Crucial questions on cruise ships: How many? How big?
BY CARRIE AGNEW
How many is too many? How big is too big? And at what cost does it all come?
Charleston Communities for Cruise Control (C4) has repeatedly raised issues of number, size and environmental impact with respect to cruise ships on its website, at public hearings, in letters to Carnival and on billboards along I-26.
Our current billboard poses the question “How many is too many?” One alarming statistic, recently precisely calculated (and vetted by the Environmental Protection Association), is that the Carnival Fantasy idling a single engine while at Union Pier for 10 hours spews sulfur dioxide emissions equivalent to over 34,000 idling tractor-trailers for the same amount of time. And that is after 2015, when the new cleaner fuel standards are fully in place. It should be noted that Carnival and its trade association have been lobbying hard to eliminate this improvement.
We recall initial assurances that cruise ship visits would be about two per week, which then became an average of two per week, then no more than 104 per year. We have seen those visits concentrated in the already active and crowded months of October and April, with up to four per week. We remain concerned that the dock length and parking planned for the new cruise terminal at Union Pier could accommodate more and bigger ships.
Why else construct a terminal that can handle far greater activity?
With respect to the proposed cruise ship terminal at Union Pier, we were disappointed that our State Ports Authority obtained a necessary permit from the U.S. Army Corps of Engineers, sidestepping reviews of impacts on historic sites and the environment as required by the National Historic Preservation Act and National Environmental Policy Act. The SPA was able to do so by characterizing the $35 million rebuild of a dilapidated shed into a new cruise ship terminal as a “maintenance” project.
C4 is heartened by the challenge to this permit now pending in federal court and looks forward to participating in an appropriate future review process.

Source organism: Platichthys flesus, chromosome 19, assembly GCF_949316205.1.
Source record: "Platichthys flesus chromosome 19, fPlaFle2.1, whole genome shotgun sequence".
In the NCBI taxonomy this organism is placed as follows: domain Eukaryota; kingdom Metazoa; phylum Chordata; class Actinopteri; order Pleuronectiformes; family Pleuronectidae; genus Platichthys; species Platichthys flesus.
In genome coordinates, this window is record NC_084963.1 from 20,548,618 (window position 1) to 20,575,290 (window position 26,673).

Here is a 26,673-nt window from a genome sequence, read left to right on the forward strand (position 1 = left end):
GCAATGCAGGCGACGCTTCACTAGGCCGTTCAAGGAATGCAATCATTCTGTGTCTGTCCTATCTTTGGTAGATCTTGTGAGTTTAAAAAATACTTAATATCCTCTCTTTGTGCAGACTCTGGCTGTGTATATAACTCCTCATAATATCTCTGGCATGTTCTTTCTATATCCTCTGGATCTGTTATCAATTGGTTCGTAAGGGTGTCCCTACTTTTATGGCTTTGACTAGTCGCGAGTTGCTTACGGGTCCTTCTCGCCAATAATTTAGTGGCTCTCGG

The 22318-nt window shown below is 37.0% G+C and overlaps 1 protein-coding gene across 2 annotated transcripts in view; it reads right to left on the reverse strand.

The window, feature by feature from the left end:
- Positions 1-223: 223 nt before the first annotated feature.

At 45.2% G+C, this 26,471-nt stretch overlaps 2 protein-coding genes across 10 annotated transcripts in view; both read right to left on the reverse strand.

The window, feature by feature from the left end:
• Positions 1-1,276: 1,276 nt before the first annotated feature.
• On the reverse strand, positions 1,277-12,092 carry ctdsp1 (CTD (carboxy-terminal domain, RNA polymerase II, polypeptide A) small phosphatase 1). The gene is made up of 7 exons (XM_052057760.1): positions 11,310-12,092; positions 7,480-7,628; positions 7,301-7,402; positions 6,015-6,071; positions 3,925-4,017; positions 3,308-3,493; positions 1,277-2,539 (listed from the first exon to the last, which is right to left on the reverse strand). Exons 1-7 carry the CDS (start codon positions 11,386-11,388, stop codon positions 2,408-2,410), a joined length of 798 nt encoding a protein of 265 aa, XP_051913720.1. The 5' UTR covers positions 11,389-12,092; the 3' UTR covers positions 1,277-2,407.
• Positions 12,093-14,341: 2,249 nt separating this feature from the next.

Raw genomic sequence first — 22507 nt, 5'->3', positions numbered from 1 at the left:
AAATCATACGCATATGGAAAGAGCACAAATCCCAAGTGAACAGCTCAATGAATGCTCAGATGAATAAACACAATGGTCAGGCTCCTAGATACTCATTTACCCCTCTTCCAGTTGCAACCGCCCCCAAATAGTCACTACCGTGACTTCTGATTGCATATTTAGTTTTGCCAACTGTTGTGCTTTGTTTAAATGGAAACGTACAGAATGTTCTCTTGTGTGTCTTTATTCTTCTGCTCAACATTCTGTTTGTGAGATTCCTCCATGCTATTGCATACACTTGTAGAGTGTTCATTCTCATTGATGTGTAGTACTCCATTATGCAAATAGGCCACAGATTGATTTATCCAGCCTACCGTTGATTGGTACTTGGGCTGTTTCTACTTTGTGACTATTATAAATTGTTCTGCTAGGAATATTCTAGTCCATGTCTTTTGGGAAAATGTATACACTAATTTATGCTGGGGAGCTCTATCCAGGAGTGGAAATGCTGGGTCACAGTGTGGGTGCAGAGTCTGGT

Likewise, it is curious that the SPA has never addressed several questions posed by the state’s Office of Coastal and Ocean Resource Management in connection with its piling permit application.
Specifically, what other potential terminal sites were studied?
What are the potential impacts on adjacent neighborhood property values?
Where is their “proof of coordination” with the State Historic Preservation office?
A permit should not be considered without these questions being answered.
Other billboards could pose the question “How big is too big?” The new generation of cruise ships has 13 to 15 decks and carries 5,000 passengers and crew.
We might also ask “Is there a better terminal location?”
A cruise ship terminal at Union Pier is in the heart of historic districts and residential neighborhoods. Other locations would provide more distance from residents and easier access to ship passengers and provision trucks.
Other cities, notably Boston and Hamilton, Bermuda, have located new terminals farther from historic areas. Venice, Italy, is suffering greatly from having cruise ships dock in the midst of its historic sites.
We are glad to read of the port’s recent reports of favorable developments with respect to cargo business. C4 is pro-port, pro-business and pro-tourism, as well as pro-quality of life and for perpetuating the very characteristics of Charleston that keeps tourists coming.
The balance between the two aspects of life and work in Charleston has been carefully managed in the past with great success, resulting in Charleston recently being voted “Best Tourist Destination in the World.” After so much work by so many, it would be sad to put that designation at risk by allowing the cruise industry to grow unregulated here.
We join with the National Trust for Historic Preservation, World Monuments Fund, Charleston Preservation Society, Historic Charleston Foundation, Historic Ansonborough Neighborhood Association, Wagener Terrace Neighborhood Association, Charlestown Neighborhood Association, Committee to Save the City, Coastal Conservation League, The Post and Courier, Charleston Mercury and local real estate and hospitality professionals in calling for a reasonable, enforceable regime addressing number, size, frequency and emissions of cruise ships calling in Charleston.
Carrie Agnew is executive director of Charleston Communities for Cruise Control (www.CharlestonCruiseControl.org).